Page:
THE DYNAMICS OF REACTANCE AND COGNITIVE STRUCTURE: REACTANCE, RESTORATION, AND TIME.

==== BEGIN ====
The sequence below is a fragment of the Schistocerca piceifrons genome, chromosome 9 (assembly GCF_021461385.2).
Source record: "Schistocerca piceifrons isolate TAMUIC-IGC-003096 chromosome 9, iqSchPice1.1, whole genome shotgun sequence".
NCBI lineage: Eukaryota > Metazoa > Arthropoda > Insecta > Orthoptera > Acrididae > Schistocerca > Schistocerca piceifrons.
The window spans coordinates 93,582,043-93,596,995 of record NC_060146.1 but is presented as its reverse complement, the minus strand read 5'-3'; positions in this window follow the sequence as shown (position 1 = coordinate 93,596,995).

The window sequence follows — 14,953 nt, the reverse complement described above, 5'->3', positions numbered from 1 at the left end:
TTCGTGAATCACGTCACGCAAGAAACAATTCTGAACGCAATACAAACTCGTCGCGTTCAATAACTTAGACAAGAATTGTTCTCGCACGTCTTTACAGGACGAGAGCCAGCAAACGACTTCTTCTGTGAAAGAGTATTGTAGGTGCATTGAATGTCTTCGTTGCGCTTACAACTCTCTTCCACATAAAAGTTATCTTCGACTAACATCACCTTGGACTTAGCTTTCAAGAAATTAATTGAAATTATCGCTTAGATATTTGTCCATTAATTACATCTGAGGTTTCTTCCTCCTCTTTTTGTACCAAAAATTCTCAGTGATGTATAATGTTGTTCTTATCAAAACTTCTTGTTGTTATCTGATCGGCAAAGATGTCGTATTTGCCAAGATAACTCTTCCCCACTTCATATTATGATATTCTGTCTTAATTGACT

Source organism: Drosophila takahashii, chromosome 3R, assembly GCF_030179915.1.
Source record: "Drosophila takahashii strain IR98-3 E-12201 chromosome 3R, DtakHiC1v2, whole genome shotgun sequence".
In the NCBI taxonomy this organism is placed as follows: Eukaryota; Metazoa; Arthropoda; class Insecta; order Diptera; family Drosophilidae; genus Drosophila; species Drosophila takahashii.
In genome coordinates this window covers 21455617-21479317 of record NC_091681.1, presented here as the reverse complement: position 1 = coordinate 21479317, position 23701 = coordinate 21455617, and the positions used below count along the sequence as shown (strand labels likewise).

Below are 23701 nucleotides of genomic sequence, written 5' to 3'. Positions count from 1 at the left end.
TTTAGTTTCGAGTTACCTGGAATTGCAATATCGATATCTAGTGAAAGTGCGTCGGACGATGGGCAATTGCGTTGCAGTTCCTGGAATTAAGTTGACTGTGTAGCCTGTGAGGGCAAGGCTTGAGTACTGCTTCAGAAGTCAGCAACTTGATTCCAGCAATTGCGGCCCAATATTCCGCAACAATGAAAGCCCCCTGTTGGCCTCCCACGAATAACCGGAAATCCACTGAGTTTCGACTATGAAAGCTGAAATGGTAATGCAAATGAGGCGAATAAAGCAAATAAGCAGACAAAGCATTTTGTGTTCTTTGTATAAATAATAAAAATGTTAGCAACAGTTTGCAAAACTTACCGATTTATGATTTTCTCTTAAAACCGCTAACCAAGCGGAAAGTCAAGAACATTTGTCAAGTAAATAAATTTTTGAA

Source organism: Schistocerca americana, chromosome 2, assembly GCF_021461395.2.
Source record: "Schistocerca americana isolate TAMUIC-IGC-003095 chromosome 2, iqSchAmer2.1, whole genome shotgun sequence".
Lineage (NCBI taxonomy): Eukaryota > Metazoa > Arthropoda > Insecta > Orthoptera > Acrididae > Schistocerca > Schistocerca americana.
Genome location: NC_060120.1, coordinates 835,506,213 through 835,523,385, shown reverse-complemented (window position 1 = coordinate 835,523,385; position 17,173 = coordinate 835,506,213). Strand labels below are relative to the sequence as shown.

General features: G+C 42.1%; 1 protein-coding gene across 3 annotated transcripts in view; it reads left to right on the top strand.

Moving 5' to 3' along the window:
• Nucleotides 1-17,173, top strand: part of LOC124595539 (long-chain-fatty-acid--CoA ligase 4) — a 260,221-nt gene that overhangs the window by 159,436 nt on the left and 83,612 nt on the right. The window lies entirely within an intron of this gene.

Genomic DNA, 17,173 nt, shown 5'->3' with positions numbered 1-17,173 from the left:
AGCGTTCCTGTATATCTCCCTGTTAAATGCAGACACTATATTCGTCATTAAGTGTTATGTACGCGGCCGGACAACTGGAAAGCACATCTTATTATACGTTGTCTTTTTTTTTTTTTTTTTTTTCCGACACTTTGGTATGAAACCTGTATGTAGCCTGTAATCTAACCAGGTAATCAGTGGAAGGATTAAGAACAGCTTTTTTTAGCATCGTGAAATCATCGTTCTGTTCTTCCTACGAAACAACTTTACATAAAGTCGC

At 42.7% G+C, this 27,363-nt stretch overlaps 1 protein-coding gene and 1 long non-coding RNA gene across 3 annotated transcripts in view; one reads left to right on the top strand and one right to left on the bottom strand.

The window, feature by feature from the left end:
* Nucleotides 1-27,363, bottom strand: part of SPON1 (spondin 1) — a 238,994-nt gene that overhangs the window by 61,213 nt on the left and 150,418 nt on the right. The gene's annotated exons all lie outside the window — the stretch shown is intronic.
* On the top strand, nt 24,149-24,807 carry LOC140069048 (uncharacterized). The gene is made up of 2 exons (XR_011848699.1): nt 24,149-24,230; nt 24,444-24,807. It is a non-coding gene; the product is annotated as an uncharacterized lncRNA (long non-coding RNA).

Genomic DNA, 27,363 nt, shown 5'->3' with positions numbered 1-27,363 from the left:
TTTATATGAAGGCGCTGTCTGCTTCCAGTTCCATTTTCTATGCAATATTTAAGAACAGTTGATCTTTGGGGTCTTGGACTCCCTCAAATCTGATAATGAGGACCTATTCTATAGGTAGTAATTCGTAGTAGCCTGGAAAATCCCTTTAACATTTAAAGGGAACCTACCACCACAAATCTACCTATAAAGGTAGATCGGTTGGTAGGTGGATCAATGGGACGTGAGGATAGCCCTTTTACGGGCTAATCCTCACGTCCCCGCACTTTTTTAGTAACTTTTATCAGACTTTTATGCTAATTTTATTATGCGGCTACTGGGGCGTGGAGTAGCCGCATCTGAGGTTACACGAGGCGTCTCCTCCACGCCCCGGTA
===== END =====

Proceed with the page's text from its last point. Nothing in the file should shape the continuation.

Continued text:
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This dissertation examined the effects of freedom-limiting communication on attitude structures at three points in time. A 2 (Threat to freedom: low threat vs. high threat) x 2 (Restoration postscript: present vs. filler postscript) x 3 (Time: immediate-time measurement vs. one-minute delay vs. two-minute delay) plus 3 (control groups for each time point: immediate-time measurement vs. one-minute delay vs. two-minute delay) between-participants design was employed. The results replicated the findings of existing research on reactance by showing that when threat to freedom was high, a boomerang effect emerged, leading to change in attitude and behavioral intention in the direction opposite to the one advocated in the message. This study also advanced the theory of reactance by documenting how threat to freedom affects both the focal attitude concept targeted by the message (here, recycling) as well as a concept related to the target concept (here, energy conservation). In addition, the effects of pairing different levels of threat to freedom with a restoration postscript were examined: The findings indicated that adding a restoration postscript (defined as the suggestion that an individual still has freedom to make a decision) to low threat to freedom messages might be detrimental to persuasion as compared to adding a restoration component when threat to freedom is high. Finally, the effects of threat to freedom and restoration over time were considered: The results of the experiment suggest that reactance effects may not be persistent over time.